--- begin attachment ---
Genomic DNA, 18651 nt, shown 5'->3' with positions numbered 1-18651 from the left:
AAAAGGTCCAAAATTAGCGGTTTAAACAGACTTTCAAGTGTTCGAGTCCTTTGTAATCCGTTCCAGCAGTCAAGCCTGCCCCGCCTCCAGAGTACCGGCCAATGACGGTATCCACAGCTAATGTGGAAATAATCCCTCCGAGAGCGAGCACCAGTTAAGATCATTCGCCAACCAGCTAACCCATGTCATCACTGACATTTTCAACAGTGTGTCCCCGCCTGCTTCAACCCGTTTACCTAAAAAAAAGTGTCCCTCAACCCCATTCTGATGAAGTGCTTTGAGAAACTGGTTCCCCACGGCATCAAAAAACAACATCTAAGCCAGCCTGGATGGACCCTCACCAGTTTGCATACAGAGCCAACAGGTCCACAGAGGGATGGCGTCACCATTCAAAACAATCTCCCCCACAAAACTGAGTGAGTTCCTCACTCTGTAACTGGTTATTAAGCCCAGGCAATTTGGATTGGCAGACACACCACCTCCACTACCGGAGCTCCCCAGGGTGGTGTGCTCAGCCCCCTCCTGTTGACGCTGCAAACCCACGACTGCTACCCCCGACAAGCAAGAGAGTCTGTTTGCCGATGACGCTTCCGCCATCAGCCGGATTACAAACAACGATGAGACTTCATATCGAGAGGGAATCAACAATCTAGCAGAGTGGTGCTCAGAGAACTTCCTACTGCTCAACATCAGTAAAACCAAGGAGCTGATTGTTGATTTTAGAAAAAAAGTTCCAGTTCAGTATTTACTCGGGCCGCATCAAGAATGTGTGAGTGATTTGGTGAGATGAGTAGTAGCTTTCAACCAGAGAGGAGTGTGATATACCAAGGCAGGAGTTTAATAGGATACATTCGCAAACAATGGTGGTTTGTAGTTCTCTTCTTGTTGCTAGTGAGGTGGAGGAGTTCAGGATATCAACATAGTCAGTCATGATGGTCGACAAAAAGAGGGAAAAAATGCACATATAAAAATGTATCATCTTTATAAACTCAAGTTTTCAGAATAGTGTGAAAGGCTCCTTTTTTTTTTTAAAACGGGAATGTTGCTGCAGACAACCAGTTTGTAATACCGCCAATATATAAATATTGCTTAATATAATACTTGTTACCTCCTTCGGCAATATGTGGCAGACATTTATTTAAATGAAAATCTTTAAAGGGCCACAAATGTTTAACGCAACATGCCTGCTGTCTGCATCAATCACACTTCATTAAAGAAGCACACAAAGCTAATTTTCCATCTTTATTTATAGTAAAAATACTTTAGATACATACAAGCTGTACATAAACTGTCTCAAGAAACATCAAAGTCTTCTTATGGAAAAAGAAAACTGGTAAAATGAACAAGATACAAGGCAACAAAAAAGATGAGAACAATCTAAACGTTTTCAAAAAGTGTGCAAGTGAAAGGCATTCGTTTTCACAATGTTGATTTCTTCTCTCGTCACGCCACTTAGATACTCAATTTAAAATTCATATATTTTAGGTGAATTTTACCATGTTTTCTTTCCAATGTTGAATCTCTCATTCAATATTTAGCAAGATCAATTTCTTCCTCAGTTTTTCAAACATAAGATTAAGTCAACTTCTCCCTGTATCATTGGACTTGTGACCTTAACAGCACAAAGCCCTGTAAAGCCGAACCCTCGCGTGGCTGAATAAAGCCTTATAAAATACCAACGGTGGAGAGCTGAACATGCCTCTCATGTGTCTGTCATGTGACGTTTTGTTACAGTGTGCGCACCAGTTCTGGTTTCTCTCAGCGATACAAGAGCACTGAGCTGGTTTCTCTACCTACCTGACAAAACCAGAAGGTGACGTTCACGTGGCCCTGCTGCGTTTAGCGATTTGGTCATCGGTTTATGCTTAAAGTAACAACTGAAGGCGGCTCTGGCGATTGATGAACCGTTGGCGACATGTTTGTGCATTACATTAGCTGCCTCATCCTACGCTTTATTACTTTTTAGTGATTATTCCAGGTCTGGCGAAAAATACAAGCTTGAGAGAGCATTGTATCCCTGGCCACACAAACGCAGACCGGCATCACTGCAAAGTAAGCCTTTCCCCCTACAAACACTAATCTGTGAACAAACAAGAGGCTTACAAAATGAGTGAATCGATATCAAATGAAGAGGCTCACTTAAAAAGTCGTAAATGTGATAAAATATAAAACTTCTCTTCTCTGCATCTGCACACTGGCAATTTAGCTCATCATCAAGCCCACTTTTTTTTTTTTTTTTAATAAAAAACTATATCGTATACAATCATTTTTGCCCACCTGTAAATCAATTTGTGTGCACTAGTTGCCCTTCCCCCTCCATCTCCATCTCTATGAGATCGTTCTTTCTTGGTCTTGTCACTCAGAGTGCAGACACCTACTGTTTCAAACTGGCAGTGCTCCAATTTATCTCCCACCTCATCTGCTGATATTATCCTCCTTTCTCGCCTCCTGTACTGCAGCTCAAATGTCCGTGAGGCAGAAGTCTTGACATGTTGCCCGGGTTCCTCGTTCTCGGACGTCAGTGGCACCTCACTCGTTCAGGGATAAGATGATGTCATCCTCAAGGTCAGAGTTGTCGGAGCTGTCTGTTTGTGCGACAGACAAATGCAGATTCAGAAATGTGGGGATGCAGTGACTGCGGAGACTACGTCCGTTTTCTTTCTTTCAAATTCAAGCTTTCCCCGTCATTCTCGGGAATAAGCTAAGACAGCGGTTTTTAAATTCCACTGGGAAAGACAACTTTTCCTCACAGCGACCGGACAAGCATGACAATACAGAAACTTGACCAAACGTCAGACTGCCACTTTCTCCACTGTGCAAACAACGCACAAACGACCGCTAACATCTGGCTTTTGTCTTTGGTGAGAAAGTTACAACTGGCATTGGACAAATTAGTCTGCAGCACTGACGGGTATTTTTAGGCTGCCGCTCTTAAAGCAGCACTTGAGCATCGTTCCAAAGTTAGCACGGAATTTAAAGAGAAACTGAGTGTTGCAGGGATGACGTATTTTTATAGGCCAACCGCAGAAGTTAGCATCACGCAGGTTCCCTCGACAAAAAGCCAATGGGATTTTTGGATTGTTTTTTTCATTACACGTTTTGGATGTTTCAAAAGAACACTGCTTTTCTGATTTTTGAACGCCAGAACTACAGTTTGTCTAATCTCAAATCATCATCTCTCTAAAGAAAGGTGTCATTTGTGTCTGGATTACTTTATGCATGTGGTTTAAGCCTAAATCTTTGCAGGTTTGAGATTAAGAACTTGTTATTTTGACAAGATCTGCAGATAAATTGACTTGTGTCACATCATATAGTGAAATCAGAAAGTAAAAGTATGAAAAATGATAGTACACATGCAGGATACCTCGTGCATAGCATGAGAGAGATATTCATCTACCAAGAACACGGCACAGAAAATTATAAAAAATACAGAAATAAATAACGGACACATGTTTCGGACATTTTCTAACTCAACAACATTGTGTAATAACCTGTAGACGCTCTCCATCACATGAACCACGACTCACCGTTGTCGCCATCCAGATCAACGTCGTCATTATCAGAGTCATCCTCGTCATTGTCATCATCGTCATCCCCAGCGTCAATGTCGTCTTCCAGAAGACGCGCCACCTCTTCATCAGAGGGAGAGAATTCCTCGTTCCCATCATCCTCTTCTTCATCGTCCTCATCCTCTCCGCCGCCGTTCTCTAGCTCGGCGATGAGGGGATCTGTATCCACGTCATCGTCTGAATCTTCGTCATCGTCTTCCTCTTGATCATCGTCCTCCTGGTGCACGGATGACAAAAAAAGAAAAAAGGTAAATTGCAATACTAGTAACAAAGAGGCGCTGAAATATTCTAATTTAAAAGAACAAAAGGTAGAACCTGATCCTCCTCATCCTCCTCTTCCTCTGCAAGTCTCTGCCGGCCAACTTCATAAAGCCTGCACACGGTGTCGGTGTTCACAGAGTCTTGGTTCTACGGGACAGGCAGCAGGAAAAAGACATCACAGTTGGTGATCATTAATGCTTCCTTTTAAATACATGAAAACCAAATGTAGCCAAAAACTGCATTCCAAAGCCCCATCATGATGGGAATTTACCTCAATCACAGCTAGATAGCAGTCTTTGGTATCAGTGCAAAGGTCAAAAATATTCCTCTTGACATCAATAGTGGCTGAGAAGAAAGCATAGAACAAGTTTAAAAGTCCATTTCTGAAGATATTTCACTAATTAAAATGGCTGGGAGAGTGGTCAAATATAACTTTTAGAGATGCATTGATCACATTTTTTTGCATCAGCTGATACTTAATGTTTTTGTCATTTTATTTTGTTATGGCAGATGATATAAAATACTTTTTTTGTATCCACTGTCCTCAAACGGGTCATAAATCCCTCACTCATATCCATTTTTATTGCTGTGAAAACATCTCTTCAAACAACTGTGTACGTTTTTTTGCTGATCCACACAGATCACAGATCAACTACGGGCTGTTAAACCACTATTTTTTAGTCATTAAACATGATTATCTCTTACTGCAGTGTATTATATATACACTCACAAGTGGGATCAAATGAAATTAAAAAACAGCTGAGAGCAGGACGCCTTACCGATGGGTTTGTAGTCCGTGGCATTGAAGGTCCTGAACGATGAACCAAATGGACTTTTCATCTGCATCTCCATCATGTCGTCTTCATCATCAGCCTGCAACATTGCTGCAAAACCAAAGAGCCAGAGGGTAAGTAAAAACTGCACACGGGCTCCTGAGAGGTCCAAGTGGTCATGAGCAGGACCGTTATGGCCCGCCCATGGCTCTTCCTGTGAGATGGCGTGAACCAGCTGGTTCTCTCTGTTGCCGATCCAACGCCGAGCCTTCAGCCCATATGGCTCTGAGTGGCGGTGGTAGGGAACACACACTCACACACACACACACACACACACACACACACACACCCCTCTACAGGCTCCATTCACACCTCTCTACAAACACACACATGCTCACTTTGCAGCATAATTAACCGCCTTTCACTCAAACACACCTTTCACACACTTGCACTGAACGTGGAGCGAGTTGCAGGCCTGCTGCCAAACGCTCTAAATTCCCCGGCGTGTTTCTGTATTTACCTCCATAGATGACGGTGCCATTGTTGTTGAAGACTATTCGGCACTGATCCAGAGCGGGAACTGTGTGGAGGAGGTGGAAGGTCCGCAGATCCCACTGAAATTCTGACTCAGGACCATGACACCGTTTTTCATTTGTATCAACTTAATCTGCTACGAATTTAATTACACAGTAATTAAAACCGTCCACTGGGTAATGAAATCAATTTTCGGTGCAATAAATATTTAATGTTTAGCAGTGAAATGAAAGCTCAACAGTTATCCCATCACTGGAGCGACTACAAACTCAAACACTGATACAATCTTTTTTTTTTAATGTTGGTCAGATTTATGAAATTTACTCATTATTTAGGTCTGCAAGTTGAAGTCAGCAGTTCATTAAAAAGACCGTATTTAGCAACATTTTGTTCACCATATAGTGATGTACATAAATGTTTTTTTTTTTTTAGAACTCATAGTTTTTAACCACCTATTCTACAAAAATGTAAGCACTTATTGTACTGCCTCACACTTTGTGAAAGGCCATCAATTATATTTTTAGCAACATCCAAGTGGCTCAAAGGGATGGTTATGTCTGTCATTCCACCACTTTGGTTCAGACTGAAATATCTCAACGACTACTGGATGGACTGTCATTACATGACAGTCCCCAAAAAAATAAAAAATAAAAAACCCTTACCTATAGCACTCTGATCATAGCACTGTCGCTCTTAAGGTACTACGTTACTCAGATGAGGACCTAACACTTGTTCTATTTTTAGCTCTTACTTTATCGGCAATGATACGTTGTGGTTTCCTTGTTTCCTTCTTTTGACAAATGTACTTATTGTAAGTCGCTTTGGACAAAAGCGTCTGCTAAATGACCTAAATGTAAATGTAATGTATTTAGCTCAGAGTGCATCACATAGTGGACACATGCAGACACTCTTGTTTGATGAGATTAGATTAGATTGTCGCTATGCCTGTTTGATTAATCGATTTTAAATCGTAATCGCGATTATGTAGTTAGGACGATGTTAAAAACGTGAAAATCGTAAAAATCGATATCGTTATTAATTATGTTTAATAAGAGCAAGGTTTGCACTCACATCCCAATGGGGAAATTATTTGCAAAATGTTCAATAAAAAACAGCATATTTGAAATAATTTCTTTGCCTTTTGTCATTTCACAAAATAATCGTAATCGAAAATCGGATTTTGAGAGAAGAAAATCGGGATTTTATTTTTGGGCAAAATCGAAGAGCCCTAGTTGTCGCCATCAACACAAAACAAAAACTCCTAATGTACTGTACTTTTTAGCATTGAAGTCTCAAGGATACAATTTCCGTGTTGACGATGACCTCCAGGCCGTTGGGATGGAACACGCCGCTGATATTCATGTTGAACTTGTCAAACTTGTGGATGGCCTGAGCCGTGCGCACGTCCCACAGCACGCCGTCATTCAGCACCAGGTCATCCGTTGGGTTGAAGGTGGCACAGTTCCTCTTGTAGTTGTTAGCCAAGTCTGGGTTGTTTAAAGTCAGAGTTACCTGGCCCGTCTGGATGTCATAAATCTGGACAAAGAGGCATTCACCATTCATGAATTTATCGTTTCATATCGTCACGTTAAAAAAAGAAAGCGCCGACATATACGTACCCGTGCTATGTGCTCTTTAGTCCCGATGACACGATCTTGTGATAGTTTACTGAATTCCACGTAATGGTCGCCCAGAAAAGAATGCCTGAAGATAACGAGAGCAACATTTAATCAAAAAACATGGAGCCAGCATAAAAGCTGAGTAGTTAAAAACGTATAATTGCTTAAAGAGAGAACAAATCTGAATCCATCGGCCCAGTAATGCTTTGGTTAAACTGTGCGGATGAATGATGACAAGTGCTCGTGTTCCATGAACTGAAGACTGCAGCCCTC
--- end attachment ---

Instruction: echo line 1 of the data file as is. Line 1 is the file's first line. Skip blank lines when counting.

Genomic DNA, 18651 nt, shown 5'->3' with positions numbered 1-18651 from the left: